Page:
Te Herenga Waka—Victoria University of Wellington operates in a highly globalised environment.
The University operates in a rapidly globalising tertiary sector characterised by the emergence of elite university brands capable of operating across borders through various forms of transnational education. To thrive in this sector, a university must have an identity that is respected, clearly differentiated from other universities, and distinguished by attributes that matter to its staff, students, and communities.
Universities in New Zealand provide uniformly high-quality education of which the nation can be justifiably proud. However, it is becoming increasingly challenging to sustain this quality. Public funding has been falling behind rising costs for decades. The chronic impacts of these budgetary policies are currently compounded by declining numbers of domestic school leavers.
Universities have responded to these financial challenges in part by striving to attain scale through internationalisation. Constraints and challenges to internationalisation are emerging. The international market is increasingly more competitive. Most prominently, academic standards must be protected while the learning needs of international students and the talent requirements of their countries must also be considered. Maintaining the social licence to teach international students and avoiding unacceptable levels of financial risk are developing concerns.
The time-honoured operating models of universities are also changing. There is a trend toward disaggregation of research-led teaching and increasing mission-led multidisciplinary research. There is also a greater reliance on online or blended education and lifelong learning.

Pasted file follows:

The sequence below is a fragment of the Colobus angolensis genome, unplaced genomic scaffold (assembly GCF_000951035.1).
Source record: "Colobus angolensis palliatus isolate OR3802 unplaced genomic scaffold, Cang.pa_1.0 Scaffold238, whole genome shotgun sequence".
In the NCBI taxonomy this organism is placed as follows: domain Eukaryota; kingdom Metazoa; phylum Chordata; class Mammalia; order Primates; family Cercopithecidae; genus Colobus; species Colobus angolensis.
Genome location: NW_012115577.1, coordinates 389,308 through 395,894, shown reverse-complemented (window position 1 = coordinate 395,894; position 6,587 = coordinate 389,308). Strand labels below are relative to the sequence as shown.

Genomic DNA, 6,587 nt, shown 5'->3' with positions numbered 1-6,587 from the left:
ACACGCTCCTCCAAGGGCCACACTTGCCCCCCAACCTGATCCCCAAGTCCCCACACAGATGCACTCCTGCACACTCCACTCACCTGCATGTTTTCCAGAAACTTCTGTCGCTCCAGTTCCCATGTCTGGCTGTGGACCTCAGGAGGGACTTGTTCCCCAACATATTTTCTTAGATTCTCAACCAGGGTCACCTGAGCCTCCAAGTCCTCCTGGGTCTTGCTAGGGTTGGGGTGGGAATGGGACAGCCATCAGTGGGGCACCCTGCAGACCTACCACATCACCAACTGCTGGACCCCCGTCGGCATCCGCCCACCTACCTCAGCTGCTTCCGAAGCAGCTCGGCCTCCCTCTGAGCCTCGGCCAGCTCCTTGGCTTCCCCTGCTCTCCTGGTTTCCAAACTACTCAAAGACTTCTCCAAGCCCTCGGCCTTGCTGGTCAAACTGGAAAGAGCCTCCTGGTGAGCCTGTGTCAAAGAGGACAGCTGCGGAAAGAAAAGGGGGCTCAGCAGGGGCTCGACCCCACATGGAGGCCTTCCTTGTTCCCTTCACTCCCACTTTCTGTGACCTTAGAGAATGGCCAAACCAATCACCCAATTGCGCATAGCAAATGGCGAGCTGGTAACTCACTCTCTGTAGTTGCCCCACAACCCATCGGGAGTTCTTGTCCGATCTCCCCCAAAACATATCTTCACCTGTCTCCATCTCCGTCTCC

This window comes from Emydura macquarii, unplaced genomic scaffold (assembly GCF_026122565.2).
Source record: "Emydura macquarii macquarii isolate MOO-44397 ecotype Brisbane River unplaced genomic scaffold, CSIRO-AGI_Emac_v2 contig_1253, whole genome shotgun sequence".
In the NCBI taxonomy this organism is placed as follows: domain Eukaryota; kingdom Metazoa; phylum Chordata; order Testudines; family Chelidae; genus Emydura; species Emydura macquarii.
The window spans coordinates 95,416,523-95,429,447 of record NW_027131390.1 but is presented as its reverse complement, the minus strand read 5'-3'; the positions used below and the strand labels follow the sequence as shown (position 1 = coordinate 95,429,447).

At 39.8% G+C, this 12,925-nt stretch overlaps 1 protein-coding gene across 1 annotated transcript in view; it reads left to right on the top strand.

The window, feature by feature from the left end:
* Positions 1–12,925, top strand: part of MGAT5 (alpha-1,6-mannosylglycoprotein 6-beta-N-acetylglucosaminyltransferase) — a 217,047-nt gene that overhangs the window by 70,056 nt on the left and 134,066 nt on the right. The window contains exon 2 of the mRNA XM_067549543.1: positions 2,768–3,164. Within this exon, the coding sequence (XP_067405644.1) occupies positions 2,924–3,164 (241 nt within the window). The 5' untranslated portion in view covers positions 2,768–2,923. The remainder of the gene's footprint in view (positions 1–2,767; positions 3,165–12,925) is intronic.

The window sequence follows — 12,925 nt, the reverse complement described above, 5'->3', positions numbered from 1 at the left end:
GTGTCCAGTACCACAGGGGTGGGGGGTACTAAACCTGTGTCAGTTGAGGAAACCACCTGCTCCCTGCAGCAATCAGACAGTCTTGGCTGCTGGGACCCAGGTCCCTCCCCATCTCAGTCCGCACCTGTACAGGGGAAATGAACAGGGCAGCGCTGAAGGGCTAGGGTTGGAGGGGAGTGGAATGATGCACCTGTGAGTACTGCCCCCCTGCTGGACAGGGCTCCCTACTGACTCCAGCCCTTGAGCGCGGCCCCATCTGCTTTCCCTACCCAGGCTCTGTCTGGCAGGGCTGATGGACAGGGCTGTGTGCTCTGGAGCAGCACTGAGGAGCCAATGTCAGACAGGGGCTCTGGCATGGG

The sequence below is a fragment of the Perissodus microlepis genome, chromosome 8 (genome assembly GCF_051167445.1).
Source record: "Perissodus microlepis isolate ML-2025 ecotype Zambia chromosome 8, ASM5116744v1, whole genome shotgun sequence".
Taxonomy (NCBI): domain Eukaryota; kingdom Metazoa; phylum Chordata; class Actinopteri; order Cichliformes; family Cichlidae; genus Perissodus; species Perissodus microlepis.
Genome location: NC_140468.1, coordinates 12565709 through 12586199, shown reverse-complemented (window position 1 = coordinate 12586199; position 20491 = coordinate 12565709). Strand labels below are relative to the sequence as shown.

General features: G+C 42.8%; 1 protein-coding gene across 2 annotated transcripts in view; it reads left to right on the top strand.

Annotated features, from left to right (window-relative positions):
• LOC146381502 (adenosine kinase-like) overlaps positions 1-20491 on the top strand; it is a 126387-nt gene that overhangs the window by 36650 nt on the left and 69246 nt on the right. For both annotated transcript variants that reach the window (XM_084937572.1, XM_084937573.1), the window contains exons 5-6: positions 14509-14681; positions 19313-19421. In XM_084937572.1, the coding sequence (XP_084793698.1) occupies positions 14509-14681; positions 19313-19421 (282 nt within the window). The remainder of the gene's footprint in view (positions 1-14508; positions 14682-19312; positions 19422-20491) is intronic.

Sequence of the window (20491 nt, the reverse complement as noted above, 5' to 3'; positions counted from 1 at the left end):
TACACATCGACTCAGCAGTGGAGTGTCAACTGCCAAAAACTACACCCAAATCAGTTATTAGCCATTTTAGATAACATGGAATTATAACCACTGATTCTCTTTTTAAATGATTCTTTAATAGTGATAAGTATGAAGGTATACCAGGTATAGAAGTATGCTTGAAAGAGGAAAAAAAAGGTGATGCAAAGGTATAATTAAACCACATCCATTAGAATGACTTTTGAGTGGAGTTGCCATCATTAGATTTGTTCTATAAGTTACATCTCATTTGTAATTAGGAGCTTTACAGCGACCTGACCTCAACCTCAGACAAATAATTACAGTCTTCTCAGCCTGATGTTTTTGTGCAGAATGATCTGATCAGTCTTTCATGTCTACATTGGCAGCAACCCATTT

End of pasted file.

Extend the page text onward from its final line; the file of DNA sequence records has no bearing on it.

Demand is increasing for culturally responsive pedagogies of deeper resonance with Māori, Pasifika, migrant, and international students. Inspiring leadership to manage the externalities of universities and to address the existential threats of poor planetary stewardship is essential.
Our future to 2025
The unprecedented challenges of COVID-19 presented us all with an opportunity to think deeply about what it will mean to continue to be a great global-civic university in the future.
In this context, He moana pukepuke e ekengia e te waka pdf1.5MB offers an explicit challenge to the University and its stakeholders: How will we take ownership of our capacity to shape our collective future through to 2025? How will we foster a thriving university that recognises our values and iho given the significant uncertainties we face?
The key recommendation is the adoption of Ngā Herenga, a set of design principles that describe how we should approach developing specific responses to the future. Ngā Herenga calls us to live our values, such as kaitiakitanga, rangatiratanga and whanaungatanga, realise our goals to be place-based, bicultural and regionally connected, and work in ways that are integrated, agile and creative.
You can find out more in the report, He moana pukepuke e ekengia e te waka pdf1.5MB .